initiate the transmission of the second actuation signal, the second actuation signal being approximately identical to the first actuation signal;
invert an output of the sensor so as to receive the second sensor signal, the crosstalk portion of the second sensor signal being approximately identical to the crosstalk portion of the first sensor signal; and
subtract the first and second sensor signals so as to isolate the stress wave portions from the crosstalk portions.
14. The system of claim 12 wherein the processor is further configured to:
initiate the transmission of the second actuation signal, the second actuation signal being approximately inverse to the first actuation signal;
invert an output of the sensor so as to receive the second sensor signal, the second sensor signal having a crosstalk portion approximately inverse to the crosstalk portion of the first sensor signal; and
add the first and second sensor signals so as to isolate the stress wave portions from the crosstalk portions.
15. The system of claim 12 wherein the processor is further configured to:
after initiating the transmission of the first actuation signal, invert an output of the actuator so as to transmit the second actuation signal, the second actuation signal being approximately identical to the first actuation signal;
receive the second sensor signal from the sensor, the crosstalk portion of the second sensor signal being approximately identical to the crosstalk portion of the first sensor signal; and
subtract the first and second sensor signals so as to isolate the stress wave portions from the crosstalk portions.
16. The system of claim 12 wherein the processor is further configured to:
after initiating the transmission of the first actuation signal, invert an output of the actuator and subsequently transmit the second actuation signal, the second actuation signal being approximately inverse to the first actuation signal;
invert an output of the sensor so as to receive the second sensor signal, the crosstalk portion of the second sensor signal being approximately inverse to the crosstalk portion of the first sensor signal; and
add the first and second sensor signals so as to isolate the stress wave portions from the crosstalk portions.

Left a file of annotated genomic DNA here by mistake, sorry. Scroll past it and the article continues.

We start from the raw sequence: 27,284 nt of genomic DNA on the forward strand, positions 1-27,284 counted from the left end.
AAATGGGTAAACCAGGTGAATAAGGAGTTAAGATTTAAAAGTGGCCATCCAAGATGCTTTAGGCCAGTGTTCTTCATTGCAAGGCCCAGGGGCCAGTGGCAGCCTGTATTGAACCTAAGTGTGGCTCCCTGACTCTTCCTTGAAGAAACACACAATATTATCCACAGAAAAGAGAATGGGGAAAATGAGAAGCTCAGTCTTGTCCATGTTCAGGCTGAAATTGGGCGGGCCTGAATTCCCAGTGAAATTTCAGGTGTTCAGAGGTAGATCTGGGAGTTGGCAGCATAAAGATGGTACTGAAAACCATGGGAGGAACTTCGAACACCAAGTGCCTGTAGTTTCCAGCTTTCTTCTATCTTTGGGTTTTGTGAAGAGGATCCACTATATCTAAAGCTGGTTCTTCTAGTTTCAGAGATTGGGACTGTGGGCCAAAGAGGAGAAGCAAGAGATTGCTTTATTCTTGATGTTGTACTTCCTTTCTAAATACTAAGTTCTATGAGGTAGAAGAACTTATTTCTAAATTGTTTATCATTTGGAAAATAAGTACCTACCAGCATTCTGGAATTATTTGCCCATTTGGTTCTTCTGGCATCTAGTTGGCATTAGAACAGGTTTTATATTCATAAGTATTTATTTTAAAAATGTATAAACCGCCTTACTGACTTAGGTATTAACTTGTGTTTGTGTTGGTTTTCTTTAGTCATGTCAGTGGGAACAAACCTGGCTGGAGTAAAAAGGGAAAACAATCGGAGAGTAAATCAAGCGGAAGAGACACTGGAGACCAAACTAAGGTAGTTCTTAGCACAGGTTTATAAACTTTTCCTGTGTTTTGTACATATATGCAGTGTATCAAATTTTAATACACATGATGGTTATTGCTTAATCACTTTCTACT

Description
BRIEF DESCRIPTION OF THE INVENTION

This invention relates generally to structural health monitoring. More specifically, this invention relates to the reduction of crosstalk in structural health monitoring systems.

BACKGROUND OF THE INVENTION

The diagnostics and monitoring of structures, such as that carried out in the structural health monitoring field, are often accomplished by employing arrays of piezoelectric sensing elements and/or actuators. However, such arrays are limited in several respects. As one example, electromagnetic interference, or crosstalk, often places a lower limit on the spacing between actuators and sensors.

To illustrate this concept, FIG. 1 shows the operation of a typical sensor and actuator used in structural health monitoring. Here, an actuator 10 is shown, which is often a piezoelectric transducer capable of changing its shape according to an applied voltage, so as to generate a stress wave, as shown. That is, when attached to a structure, the actuator 10 converts an electrical input signal 20 to a stress wave that propagates through a structure to a sensor 30 placed a distance d away, where it is detected and converted to an electrical output signal 40. However, the sensor 30 also picks up the electromagnetic interference from the input signal 20. Accordingly, the output signal 40 has a crosstalk portion 50 caused by interference from the input signal 20, as well as a stress wave portion 60 corresponding to the detected stress wave. Typically, the signal of interest is the stress wave portion 60, while the crosstalk portion 50 is regarded as a nuisance.

It is known that the amount by which the crosstalk portion 50 and stress wave portion 60 are separated is a function of the distance d between the actuator 10 and sensor 30. That is, as the distance d decreases, the crosstalk portion 50 and stress wave portion 60 move closer together. Conventionally, the minimum distance d that an actuator 10 and sensor 30 can be placed together is the point at which the crosstalk portion 50 and stress wave portion 60 begin to overlap:
dminwavetinput  (1)
where
dmin=conventional minimum distance
νwave=velocity of generated stress wave
tinput=time duration of actuator input signal

For optimal structural health monitoring, it is often desirable to position actuators closer to sensors than the distance dmin. However, doing so requires somehow dealing with overlap between the crosstalk portion 50 and stress wave portion 60, as the crosstalk portion 50 alters the stress wave portion 60, commonly resulting in invalid sensor readings. It is therefore desirable to develop methods for reducing crosstalk between actuators and sensors, so as to allow for more densely positioned actuators 10 and sensors 30, and more accurate/reliable structural health monitoring.

SUMMARY OF THE INVENTION

The invention can be implemented in numerous ways, including as a method, an apparatus, and a computer readable medium. Several embodiments of the invention are discussed below.

As a method of monitoring the health of a structure according to stress waves transmitted from an actuator to a sensor through the structure, one embodiment of the invention comprises initiating the transmission of first and second actuation signals to the actuator so as to facilitate the generation of first and second stress waves within the structure. First and second sensor signals are received from the sensor, the sensor signals each having a crosstalk portion corresponding to an electromagnetic interference from the respective actuation signal, and a stress wave portion corresponding to the respective stress wave. The first and second sensor signals are combined so as to isolate the stress wave portions from the crosstalk portions.